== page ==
Op-Ed: October reminds us that cancer is a year-round threat

Shelby Guzman | September 28, 2020 | Health Care, Opinion
Breast Cancer Awareness Month reinforces the importance of screening and early detection to help save lives
Shelby Guzman

As a nurse case manager for the NJ Cancer Education and Early Detection program (NJCEED), I help patients receive free cancer screenings based on their gender, age and family history.

Recently, I found myself walking down a clinic hallway beside a woman who had come for a breast cancer screening. She told me that screening is a high priority and she never misses her mammogram appointment.

Is she considered high risk? No. Family history? No. Instead, she spoke of her friend, the mother of two young sons, who passed away from an aggressive metastatic breast cancer at an extremely young age.

Her story reminds us that cancer does not stop because there’s a pandemic. Indeed, it is more important than ever to stay on top of your health care.

NJCEED is a state and federally funded program providing comprehensive screening services for breast, cervical, prostate and colorectal cancer. Studies show these cancers can be treated more effectively when found early.

Services provided through 21 contracted lead agencies, with Trenton Health Team as the lead agency for Mercer County, include education, outreach, early detection, case management, screening, tracking and follow-up, all at no cost to eligible participants. Individuals can qualify for free screenings if they are uninsured or underinsured, or have incomes at or below 250% of the federal poverty level for their household size — about $65,000 for a family of four.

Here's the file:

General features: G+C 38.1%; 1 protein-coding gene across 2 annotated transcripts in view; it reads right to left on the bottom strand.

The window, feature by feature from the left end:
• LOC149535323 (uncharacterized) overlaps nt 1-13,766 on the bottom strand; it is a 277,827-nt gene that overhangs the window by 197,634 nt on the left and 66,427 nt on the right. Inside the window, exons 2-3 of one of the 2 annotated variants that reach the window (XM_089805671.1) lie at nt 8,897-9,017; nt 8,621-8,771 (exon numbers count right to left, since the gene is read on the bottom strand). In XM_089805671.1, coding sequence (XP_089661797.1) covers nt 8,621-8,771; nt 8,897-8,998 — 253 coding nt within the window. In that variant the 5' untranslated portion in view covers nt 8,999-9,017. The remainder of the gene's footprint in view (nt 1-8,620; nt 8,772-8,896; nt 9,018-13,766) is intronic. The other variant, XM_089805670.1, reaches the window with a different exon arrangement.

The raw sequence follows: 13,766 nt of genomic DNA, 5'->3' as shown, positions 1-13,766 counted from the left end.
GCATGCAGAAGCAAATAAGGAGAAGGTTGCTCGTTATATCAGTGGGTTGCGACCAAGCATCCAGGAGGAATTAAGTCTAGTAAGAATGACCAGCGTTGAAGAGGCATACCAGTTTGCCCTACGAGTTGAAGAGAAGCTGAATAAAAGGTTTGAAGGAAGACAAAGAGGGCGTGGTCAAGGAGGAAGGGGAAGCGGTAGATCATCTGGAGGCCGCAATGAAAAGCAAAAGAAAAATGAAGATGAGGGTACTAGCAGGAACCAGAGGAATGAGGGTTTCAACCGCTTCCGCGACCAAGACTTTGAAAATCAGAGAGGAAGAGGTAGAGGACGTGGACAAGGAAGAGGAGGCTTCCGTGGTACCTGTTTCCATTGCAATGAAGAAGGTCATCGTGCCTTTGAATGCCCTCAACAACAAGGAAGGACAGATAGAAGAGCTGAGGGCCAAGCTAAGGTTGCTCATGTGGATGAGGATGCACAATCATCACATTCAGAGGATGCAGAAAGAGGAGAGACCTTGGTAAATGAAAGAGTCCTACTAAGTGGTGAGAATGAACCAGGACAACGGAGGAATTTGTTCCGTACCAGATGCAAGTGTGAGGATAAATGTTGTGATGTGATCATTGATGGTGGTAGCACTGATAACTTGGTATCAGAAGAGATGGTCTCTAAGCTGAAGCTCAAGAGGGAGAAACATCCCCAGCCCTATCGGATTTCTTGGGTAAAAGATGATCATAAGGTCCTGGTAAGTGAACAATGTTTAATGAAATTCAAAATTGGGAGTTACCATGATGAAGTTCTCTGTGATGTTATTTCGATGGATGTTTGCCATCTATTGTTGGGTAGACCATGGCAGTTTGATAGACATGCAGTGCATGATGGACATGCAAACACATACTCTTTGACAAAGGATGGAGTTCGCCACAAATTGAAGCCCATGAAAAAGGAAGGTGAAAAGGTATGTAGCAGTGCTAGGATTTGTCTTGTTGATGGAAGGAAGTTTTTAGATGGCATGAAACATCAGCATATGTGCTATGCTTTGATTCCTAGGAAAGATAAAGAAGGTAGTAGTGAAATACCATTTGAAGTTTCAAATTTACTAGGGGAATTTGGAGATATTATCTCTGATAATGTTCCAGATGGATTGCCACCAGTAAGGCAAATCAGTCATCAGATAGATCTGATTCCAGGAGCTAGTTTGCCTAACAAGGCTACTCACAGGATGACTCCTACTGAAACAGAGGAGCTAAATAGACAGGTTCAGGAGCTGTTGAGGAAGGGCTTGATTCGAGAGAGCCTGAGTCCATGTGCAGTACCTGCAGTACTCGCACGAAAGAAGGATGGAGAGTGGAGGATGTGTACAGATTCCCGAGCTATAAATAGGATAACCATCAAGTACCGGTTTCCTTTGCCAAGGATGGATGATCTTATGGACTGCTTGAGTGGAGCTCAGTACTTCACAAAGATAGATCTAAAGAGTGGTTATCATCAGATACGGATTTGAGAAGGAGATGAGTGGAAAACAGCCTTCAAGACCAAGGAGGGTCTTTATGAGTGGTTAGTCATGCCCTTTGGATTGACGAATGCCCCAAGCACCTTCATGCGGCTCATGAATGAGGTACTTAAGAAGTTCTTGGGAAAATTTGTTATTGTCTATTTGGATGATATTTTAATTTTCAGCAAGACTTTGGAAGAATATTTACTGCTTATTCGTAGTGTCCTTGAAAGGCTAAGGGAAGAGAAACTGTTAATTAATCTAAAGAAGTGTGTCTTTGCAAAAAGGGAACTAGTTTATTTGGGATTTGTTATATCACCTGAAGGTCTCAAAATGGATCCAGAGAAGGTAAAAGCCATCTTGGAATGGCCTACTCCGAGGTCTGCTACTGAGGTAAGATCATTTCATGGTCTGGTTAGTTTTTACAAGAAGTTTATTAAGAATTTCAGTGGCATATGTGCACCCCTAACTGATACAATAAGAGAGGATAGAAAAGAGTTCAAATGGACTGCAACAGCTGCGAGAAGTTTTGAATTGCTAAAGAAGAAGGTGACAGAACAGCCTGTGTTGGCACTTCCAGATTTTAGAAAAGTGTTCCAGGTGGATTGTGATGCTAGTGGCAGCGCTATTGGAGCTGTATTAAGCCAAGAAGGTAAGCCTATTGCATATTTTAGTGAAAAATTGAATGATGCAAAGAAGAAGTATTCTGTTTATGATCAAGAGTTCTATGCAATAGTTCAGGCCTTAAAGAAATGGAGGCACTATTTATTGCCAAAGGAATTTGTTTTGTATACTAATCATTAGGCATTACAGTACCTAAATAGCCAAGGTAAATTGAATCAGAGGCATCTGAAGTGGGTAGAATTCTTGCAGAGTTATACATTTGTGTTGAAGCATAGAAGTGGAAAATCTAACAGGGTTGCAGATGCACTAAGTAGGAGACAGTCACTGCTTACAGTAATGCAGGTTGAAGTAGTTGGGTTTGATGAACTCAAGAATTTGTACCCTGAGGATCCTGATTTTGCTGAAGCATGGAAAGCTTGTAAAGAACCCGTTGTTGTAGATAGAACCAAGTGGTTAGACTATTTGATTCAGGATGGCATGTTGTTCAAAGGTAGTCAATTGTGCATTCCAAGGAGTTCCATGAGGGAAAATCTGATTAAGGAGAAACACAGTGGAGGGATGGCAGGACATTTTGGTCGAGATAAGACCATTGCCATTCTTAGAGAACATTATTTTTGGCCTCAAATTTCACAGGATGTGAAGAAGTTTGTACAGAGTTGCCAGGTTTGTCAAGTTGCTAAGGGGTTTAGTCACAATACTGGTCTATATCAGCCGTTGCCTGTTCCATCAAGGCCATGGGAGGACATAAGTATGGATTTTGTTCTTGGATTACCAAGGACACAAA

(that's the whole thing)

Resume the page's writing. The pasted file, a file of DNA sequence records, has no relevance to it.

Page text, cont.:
Access to health care is a challenge

Many of our NJCEED patients are immigrants who are not eligible for health insurance due to citizenship status; while others could apply for Affordable Care Act coverage, they cannot afford the high monthly premium. So access to health care is always a challenge. When the coronavirus pandemic began, obtaining health care became even more difficult as routine screening services and even follow-up diagnostic services temporarily came to a halt.

Trenton Health Team recently received approval to begin reaching out to new and previous patients to schedule cancer screenings through NJCEED — so there is no longer any reason to delay.

Check with your health care provider to see if you are due for cancer screening services — and if so, make an appointment! Remember to check in with your friends and family members to see if they have done their cancer screenings.

Don’t wait for something to feel wrong before seeking care. And if something doesn’t feel right, call immediately to schedule your appointment as soon as possible.

Contact your county NJCEED agency. You may qualify for free screenings. Mercer County residents interested can call 609-888-6189.

October is Breast Cancer Awareness Month, but we need to be aware of cancer’s threat year-round — even during a pandemic. Screening saves lives and early detection is the best protection.

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